Written by Jeremy Morgan, tabletop games editor, gamer, and software developer.
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Initial Thoughts on L5R Character Creation

10 January 2011

I bought my brothers-in-law the fourth edition Legend of the Five Rings sourcebook in PDF form from DriveThruRPG for Christmas. L5R 4Ed Cover They’re both fascinated with feudal Japan (the younger one in particular). They both like D&D, but after seeing this new edition of Legend of the Five Rings, I thought they might enjoy it more. It was also a wonderful opportunity to branch out a bit from my D&D-centric world.

Corey (the younger brother-in-law) will be the GM, and John and I will be the players. This will be Corey’s first foray as a gamemaster (GM), and his excitement is evident.

This post will not cover character creation in detail, nor will it go over all of the mechanics. I’ll make some observations of things that surprised me or things that I really liked or disliked.

Some Basic Mechanics

The first aspect of character creation that took me by surprise was that stats do not seem as important as skill ranks. My reading of the mechanics of the Roll and Keep system appear to support this, but I could be wrong. Time will tell.

The essence of the Roll and Keep system is the target number (TN) set by the GM. TN represents the difficulty or complexity of the task (similar to the DC in D&D 4E). A character’s skill determines how many d10s to roll. The stat associated with the skill then determines how many of these rolls to keep (Roll and Keep, get it?).

For example, let’s say that our character, Otobe, has 3 skill ranks in Spellcraft. Intelligence is the stat associated with Meditation. Let’s say his intelligence is 2. He has a 3k2 for Spellcraft (Int) checks. The GM declares the difficulty of identifying a lingering magical effect as 20. Our player rolls a 9 7, and 3 on his d10s. He keeps the 9 and 7 for a total of 16. Unfortunately, this falls short of the 20 required to identify the effect.

This concept of rolling a selection of dice and keeping some of them really appeals to me for some reason. Maybe it’s just the idea of rolling something over than a d20. Maybe it’s the illusion of choice in which to keep (because under normal circumstances one will keep the highest rolls). I’d be interested to see how the probability distribution of multiple d10s differ from that of a d20.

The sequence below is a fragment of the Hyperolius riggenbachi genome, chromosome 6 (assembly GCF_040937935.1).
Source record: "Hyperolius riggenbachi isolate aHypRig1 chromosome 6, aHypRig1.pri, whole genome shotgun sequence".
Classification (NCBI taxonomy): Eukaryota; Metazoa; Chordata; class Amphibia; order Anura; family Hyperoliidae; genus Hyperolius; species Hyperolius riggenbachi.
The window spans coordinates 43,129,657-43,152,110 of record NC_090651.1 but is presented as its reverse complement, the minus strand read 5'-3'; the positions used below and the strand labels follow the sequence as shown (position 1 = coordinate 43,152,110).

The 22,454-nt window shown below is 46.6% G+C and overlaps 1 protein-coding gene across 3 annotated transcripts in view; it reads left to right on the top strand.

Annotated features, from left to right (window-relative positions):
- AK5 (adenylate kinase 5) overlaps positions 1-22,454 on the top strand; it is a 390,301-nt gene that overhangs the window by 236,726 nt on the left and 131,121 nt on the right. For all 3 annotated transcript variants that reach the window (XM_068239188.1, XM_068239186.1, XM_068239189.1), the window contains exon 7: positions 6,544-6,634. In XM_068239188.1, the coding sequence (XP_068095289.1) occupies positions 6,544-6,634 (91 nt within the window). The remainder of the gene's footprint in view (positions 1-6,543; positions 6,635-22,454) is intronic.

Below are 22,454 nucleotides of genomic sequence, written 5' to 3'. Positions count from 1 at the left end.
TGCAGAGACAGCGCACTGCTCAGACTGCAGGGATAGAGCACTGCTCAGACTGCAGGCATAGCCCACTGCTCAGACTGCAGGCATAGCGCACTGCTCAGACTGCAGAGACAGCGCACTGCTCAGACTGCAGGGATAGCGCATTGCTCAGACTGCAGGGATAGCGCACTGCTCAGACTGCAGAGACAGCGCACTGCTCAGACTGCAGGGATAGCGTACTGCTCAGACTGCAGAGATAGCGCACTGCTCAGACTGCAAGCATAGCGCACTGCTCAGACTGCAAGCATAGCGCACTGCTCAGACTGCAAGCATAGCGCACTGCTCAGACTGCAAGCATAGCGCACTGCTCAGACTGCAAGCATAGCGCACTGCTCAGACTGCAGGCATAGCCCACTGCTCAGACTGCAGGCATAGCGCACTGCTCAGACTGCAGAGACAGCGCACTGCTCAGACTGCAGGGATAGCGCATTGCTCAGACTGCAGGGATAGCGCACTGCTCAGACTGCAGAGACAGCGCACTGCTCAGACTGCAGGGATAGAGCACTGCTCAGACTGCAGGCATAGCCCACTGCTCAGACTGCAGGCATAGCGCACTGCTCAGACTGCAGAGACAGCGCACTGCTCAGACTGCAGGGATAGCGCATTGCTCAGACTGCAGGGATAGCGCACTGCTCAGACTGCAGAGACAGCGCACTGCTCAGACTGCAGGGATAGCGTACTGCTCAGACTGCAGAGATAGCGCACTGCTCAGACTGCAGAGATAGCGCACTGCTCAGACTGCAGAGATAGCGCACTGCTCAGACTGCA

The list of skills is detailed without being overwhelming. It falls somewhere between D&D 3.5E (many and focused) and D&D 4E (few and broad). Some of them and their intended uses look intriguing.

The system also includes advantages and disadvantages, which I am a big fan of. I like the added customization and roleplaying hooks it can give players and GMs.

Have any of you played L5R, either this edition or previous ones? How does the skill system work in game? Do you like the advantages / disadvantages? Most importantly, am I correct in my assumption that skills weigh more heavily than stats?


RunninRonin said:

Close. The roll and keep system is skill rank plus ability score keep ability. So in the above example the roll would be 5k2. Rank 3 + Int 2 keep Int 2. As you progress in the game you will find that rolling more dice is quite good and that 5k3 is a god ratio in the early game. You will however want to pick up the keep rolls as TNs will get harder. While some of this can be mitigated by the exploding tens as in most games you should not count on your die to help you through it.

As a side note keeping more die will help you if you decide to raise a TN for maneuvers or if your GM decides something needs a raise.

PS: L5R has the reputation of being the most lethal RPG system out there for players. I agree with this having lost many a Bushi.

TriskalJM said:

Thank you for the feedback. Good to get some input about how the system works later on in the game, since it’s harder to see that having never played the system.


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